(TRINIDAD GUARDIAN) – The ongoing economic crisis in Venezuela is forcing its citizens to flee their island and apply for asylum in T&T.
To date, approximately 2,000 Venezuelans have applied for asylum in T&T and the numbers are increasing, acting Chief Immigration officer Charmaine Gandhi-Andrews told a Joint Select Committee on Human Rights, Equality and Diversity yesterday.
The issue of Venezuela was raised by member Esmond Forde, who questioned Gandhi-Andrews about the influx of Spanish speaking nationals coming to our shores, as their country faces shortages of food, medicine, violent crime and rising unemployment.
Forde pointed out that as of March 2018, there were 67 Venezuelans detained at the Immigration Detention Centre (IDC) in Aripo.
In 2015, there were 29 male Venezuelan detainees, while there were no females. In 2016, the male detainees jumped to 125, while there were 97 females. Last year, the male detainees declined to 45, with 82 females.
Gandhi-Andrews told the committee, which is chaired by Dr Nyan Gadsby-Dolly, that Venezuelans have been coming in droves as a result of their country’s current situation.
On a weekly basis, she said between 150 to 200 Venezuelans come to T&T via the sea.
“But the numbers we have been seeing at the detention centre…the majority of them…at least 90 per cent of those persons have entered the country illegally or have a criminal conviction…either possession of drugs for the purpose of trafficking or possession of arms and ammunition,” Gandhi-Andrews said.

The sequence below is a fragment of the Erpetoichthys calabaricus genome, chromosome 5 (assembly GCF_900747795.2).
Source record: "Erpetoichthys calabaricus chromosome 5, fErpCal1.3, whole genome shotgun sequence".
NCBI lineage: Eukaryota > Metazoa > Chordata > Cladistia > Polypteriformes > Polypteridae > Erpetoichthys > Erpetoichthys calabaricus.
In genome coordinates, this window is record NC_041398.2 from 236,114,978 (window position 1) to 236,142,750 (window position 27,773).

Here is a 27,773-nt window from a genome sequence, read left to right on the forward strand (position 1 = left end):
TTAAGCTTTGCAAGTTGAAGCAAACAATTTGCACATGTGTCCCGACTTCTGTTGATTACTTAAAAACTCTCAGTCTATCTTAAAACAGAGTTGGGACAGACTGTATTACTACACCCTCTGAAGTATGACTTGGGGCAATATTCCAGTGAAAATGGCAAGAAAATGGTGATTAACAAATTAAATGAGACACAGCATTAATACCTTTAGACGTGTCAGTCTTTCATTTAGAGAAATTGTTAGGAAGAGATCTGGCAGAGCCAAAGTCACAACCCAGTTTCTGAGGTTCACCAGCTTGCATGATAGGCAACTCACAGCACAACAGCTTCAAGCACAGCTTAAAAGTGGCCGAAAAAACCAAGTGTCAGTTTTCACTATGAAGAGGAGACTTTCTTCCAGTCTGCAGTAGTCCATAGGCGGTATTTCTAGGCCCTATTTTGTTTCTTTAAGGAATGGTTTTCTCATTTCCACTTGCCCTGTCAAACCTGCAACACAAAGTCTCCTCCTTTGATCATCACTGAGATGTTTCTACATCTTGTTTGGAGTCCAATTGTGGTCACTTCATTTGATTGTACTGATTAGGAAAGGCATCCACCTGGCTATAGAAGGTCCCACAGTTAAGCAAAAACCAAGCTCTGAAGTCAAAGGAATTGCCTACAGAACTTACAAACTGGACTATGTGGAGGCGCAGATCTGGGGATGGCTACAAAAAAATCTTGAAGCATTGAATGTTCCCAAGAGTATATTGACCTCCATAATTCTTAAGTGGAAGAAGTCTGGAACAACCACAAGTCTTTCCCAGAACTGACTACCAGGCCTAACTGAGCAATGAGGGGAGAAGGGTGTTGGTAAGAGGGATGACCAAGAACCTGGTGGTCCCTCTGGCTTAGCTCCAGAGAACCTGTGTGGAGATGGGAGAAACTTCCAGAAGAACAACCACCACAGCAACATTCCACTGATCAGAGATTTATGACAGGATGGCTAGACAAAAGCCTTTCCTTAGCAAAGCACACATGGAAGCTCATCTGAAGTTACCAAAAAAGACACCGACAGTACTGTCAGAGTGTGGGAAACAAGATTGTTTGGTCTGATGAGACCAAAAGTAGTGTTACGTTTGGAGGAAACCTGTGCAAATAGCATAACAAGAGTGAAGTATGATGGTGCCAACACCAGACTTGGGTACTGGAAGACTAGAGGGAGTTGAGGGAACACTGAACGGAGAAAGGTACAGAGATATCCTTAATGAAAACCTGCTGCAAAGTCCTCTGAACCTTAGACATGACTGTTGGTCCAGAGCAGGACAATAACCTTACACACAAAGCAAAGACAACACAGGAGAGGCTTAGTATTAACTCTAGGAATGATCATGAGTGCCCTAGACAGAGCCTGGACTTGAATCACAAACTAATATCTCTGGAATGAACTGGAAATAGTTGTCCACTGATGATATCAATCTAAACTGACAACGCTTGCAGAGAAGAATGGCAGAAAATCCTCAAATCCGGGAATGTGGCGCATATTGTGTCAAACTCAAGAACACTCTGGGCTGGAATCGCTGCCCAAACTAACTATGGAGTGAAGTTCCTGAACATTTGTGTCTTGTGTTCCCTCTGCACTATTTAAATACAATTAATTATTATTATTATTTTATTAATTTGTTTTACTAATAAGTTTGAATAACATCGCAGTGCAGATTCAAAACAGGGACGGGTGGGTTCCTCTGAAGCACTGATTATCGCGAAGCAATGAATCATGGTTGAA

She said most of them come with no travel documents, making it difficult for the Immigration Division to identify them, adding 37 males and 30 females Venezuelans detainees are currently housed at the IDC.
Gandhi-Andrews said there were plans to take the Venezuelans detainees home using a T&T Coast Guard vessel, but this is yet to materialise, while some detainees preferred to travel by plane to Caracas.
Between 2014 to 2016, approximately 60,000 Venezuelans came to T&T, she said, adding there was a decline in numbers in 2015.
“Last year, the figure would have been just around 28,000 Venezuelan nationals arriving at a legal port of entry. The numbers we are picking up who have entered the country illegally, we can safely say that larger numbers are arriving. And more are being detained.”
She said quite a number of them have also applied for asylum.
“The number of Venezuelans who have applied from asylum have gone from five in 2016 … to well over 1,000 perhaps 2,000 Venezuelans nationals today. And daily those numbers are being added to.”
When they come in, Gandhi-Andrews said they go to the Living Waters Community and apply for asylum and they are then referred to Immigration Division.
Member Vidia Gayadeen-Gopeesingh also raised issue about $6 million being spent on food for detainees in 2016.
The centre, which currently has 120 detainees, can accommodate 158. In 2015, the State spent $5.5 million on food, while in 2016 it increased to $6 million.
Gandhi-Andrews said at any given time the numbers of detainees can change, while the caterer had increased the price of three meals per day for each detainee from $50 to $80.
The committee was told the supplier of the meals, JD De Freitas, is a school feeding distributor.
Member Saddam Hosein said what troubled him most was the meals, because when he looked at the menu the detainees were fed cheese spread sandwiches, tea and juice.